In his screenwriting debut Chap Taylor delivers a blunt and hauntingly realistic portrait of what happens when two decent guys are suddenly backed into corners. The story's intensity mounts almost inconspicuously as the two men carry on their hostilities swapping offensive and defensive positions as they try to destroy each other. This aspect of the film not only makes the characters more relatable but it also builds suspense. Each time one of them is ready to end the petty quarrel he receives a blow from the other which in turn makes them both more vengeful. Because the film takes place in one day director Roger Michell (Notting Hill) takes advantage of the time element in the film--a crucial component. With each threat for example is an or else: "It will take me half an hour to get to my bank " Gibson tells Banek when the cards are in his favor. "If my credit's not on by the time I get there I'll destroy the file." Changing Lanes effectively portrays characters that are not all bad and not all good--something many recent films have attempted to do unsuccessfully.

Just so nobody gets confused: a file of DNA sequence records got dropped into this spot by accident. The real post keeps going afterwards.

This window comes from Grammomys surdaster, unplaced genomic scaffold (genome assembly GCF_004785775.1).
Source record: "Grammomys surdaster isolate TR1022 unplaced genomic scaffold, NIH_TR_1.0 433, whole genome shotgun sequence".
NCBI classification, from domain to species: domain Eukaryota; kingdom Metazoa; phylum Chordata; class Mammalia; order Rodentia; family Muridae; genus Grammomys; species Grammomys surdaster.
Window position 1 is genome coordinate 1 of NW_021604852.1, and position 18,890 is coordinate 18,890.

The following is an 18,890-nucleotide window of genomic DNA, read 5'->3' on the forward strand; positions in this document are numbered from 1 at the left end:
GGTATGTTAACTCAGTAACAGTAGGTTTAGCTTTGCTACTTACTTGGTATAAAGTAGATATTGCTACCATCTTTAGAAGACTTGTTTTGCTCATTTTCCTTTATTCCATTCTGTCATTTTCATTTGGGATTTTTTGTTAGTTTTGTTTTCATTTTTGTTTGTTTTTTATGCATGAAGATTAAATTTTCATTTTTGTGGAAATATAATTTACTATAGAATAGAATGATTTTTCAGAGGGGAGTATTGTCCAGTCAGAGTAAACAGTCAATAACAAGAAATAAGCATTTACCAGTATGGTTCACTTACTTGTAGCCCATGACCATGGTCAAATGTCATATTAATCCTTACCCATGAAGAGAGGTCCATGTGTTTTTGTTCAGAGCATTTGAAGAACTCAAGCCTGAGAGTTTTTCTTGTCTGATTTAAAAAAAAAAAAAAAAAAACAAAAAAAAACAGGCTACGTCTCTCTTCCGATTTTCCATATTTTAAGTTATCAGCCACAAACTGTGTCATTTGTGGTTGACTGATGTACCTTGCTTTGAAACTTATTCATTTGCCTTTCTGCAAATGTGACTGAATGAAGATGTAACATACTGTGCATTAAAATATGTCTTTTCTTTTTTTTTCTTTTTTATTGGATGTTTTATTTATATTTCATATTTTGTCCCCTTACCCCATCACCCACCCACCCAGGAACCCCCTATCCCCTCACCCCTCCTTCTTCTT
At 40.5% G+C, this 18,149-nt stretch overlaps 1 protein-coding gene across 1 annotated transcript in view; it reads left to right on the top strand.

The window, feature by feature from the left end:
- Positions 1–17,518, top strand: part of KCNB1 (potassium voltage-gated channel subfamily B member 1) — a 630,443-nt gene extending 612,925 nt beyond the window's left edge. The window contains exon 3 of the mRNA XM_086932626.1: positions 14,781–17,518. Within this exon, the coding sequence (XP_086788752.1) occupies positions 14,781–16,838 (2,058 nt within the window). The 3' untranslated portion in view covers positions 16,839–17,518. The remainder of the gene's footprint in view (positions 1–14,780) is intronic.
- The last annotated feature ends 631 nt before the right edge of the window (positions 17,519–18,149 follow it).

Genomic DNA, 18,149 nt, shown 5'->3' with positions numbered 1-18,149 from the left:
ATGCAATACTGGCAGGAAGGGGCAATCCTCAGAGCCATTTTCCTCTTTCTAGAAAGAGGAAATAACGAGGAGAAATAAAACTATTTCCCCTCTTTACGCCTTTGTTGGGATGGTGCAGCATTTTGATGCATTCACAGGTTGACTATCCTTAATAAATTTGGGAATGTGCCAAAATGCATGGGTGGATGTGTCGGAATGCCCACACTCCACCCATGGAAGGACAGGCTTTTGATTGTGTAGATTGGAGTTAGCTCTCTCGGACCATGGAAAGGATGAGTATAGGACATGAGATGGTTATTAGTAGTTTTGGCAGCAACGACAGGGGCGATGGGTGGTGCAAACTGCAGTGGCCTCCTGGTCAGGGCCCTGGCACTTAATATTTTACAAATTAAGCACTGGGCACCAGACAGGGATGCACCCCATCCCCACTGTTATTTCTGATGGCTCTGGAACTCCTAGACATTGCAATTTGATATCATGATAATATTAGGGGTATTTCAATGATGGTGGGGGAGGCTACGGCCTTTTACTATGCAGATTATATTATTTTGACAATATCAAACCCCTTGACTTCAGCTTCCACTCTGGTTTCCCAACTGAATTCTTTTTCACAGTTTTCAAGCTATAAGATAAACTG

Singer-actress Courtney Love is being sued for failing to pay more than $40,000 in rent for a Vancouver home she rented while working in the on the film 24 Hours, The Associated Press reports. Love was to pay owner Peter Ashby $26,500 for a period from April 20 through June 7, with a $15,000 deposit. In a statement, Love said the agreement was subject to her approval of the home, which she had not seen. The singer and her daughter moved out after one day, saying the mansion was too big and had too many stairs. She has asked the court to dismiss the legal action.
Radio personality Garrison Keillor had surgery Wednesday for a common valve repair and is expected to make a full recovery, AP reports. Keillor, 58, has hosted A Prairie Home Companion on Minnesota Public Radio since the show began airing in 1974. Keillor also is the author of several books and hosts the daily five-minute radio show The Writer's Almanac.
Charlton Heston and science fiction writer Ray Bradbury are trying to save the Cinerama in Omaha, Neb., from demolition, AP reports. The Indian Hills Theater was built in 1962, but costs to renovate it would be too high. The Methodist Health System bought the bankrupt theater and intends to turn it into a parking lot for its nearby nursing college. Kirk Douglas, Janet Leigh, Patricia Neal and film critic Leonard Maltin also have joined forces to save the theater, which is still capable of showing films on its 70-foot-wide, curved, floor-to-ceiling screen.